6Sense is using predictive analytics and big data to make sales and marketing more effective
A Q&A with 6Sense co-founders Amanda Kahlow and Viral Bajaria. The San Francisco-based startup, which offers a marketing intelligence platform to help sales teams better target prospects, last week announced the closing of a $12 million Series A funding round. Investors in the round were Battery Ventures, Silicon Valley Bank and Venrock. It was founded in 2013.
SUB: Please describe 6Sense and your primary innovation.
Kahlow: 6Sense is a B2B predictive intelligence engine for sales and marketing. We use time-sensitive behavioral data and proprietary machine-learning algorithms to uncover net-new companies and contacts at every stage of the sales funnel, and prioritize known prospects that are ready to buy now. In a nutshell, 6Sense predicts what products prospects will buy, how much they will buy, and when.
SUB: Who are your target markets and users?
Kahlow: We currently serve B2B enterprise and mid-market companies.
SUB: Who do you consider to be your competition, and what differentiates 6Sense from the competition?
Kahlow: The primary difference between 6Sense and its competition is that our competitors focus on scoring existing contacts and leads that are already known to sales and marketing. Instead, 6Sense uncovers prospects at every stage of the sales funnel, from top-to-bottom. Sixty-to-90 percent of B2B purchasing decisions happen before a customer makes it into a company’s sales and marketing systems. Prospects can do a lot of research and decision making while remaining unknown to sales and marketing, which means sales people are calling customers who are not ready to buy. To fix this inefficiency, 6Sense ties together all types of data from its customers—behavioral and descriptive—and predicts when they’ll be ready to buy. We use data to eliminate the guesswork.
Bajaria: Instead of providing a static ranked score, 6Sense provides actionable information, including where the buyer is in the sales cycle, what they will buy, how much they will buy, and what channels to reach them. We’re able to make predictions with an 80-plus percent accuracy rate—and this has been validated by our customers—by relying on tremendous volumes of unknown activity data, or behavioral data, across the web to detect buying signals.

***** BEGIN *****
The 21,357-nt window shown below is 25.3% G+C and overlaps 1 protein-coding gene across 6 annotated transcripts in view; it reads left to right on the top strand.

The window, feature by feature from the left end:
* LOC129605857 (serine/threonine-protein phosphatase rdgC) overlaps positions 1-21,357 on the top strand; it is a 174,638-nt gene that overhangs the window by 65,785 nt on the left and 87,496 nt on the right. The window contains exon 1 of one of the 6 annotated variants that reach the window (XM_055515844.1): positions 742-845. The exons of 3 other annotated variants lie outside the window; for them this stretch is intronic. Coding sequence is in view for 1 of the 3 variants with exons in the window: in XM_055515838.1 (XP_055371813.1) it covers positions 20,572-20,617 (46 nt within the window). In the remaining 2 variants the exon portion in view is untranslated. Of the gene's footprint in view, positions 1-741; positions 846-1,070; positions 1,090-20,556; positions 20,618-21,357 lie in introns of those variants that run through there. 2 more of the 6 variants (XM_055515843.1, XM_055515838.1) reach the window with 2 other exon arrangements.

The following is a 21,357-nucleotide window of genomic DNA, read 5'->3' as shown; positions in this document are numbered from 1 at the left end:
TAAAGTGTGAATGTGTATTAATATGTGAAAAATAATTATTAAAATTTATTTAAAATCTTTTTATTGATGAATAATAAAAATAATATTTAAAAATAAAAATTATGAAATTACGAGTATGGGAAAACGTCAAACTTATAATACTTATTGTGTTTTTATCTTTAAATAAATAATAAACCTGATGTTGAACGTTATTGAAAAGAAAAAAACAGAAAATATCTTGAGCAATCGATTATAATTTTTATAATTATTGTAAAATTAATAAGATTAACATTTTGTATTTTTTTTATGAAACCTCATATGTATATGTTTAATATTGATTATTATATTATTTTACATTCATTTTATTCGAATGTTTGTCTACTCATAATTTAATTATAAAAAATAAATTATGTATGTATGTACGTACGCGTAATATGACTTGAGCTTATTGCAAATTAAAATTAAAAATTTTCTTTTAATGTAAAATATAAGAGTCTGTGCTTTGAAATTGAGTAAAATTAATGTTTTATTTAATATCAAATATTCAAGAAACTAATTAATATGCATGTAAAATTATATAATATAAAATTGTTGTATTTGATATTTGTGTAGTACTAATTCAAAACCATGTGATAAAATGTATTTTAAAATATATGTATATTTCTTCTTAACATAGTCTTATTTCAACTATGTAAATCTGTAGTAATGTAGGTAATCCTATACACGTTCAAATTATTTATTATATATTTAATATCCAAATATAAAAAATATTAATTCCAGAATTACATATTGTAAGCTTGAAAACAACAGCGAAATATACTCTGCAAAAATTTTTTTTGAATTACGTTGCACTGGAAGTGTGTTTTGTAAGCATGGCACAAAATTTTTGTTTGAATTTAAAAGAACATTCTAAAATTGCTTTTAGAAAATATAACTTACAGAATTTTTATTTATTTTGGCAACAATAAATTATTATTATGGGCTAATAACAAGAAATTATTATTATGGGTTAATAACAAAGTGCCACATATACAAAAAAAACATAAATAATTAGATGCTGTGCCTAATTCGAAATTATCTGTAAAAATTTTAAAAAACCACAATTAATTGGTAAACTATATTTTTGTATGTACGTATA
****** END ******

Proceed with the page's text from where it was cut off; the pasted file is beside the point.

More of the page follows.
SUB: You just announced that you’ve raised $12 million in Series A funding. Why was this a particularly good time to raise more outside funding?
Kahlow: We spent a year in stealth to build our product and acquire the enterprise customers we have today. I am the kind of person that doesn’t like to talk about success before we have proven results, and now that we’ve delivered such great results for our first customers, we’re ready to tell everyone about 6Sense.
SUB: How do you plan to use the funds, and do you have plans to seek additional funding in the near future?
Bajaria: Our first commitment is to our customers, and so we plan to use the funding to build out additional product features. We’ll also be using the funds to ramp up our sales team and marketing efforts.
SUB: What was the inspiration behind the idea for 6Sense? Was there an ‘aha’ moment, or was the idea more gradual in developing?
Kahlow: 6Sense is based on a real business need that we identified while working with Cisco in a service capacity. There definitely was an ‘aha’ moment. I was delivering results to Cisco to a table of marketing executives. Suddenly one of them dramatically stopped the conversation, looked at me and said: “Amanda, do you know what you are building here? You know our customers are going to buy before they even know they are going to buy.” The room moved to a discussion about sending customers a PO before the rep calls the customer. This was the moment I knew we had something game-changing. I knew I no longer could be a modest services business and that I needed to build a scalable, repeatable product.
SUB: What were the first steps you took in establishing the company?
Kahlow: 6Sense grew out of a big data consulting project for Cisco four years ago. I had the business case, and needed to find the right product team. I was introduced to Viral Bajaria and my three other engineer co-founders who had formed a Y Combinator company, called GrepData, focused on big data predictive analytics. Together, we formed 6Sense in 2013.
Bajaria: As Amanda mentioned, she had the proven business case, but needed the right product team. For the Grep Data team it was the opposite; we had the product, and we needed the business side of things. It really was the perfect match.
SUB: How did you come up with the name? What is the story or meaning behind it?
Kahlow: We are providing sales and marketing teams with a ‘sixth sense’ by enabling them to predict when and what their targets are about to purchase, hence the name 6Sense.
SUB: What have the most significant challenges been so far to building the company?
Kahlow: There is so much potential within the predictive intelligence space that the most significant challenge we face is prioritizing all that we want to accomplish. We do this by listening to our customers and ensuring that we’re building solutions that solve their pain points above all.
SUB: How do you generate revenue or plan to generate revenue?
Kahlow: We have a subscription that our customers sign up for on an annual basis.
SUB: What are your goals for 6Sense over the next year or so?
Kahlow: We have a very clear vision: Help our B2B customers use data to fundamentally refine and improve their marketing and sales systems, in every way. Using our expertise in big data and predictive modeling, we know we can grow businesses—we’ve proven it over the past year during stealth, and look forward to continuing to prove it in the years to come.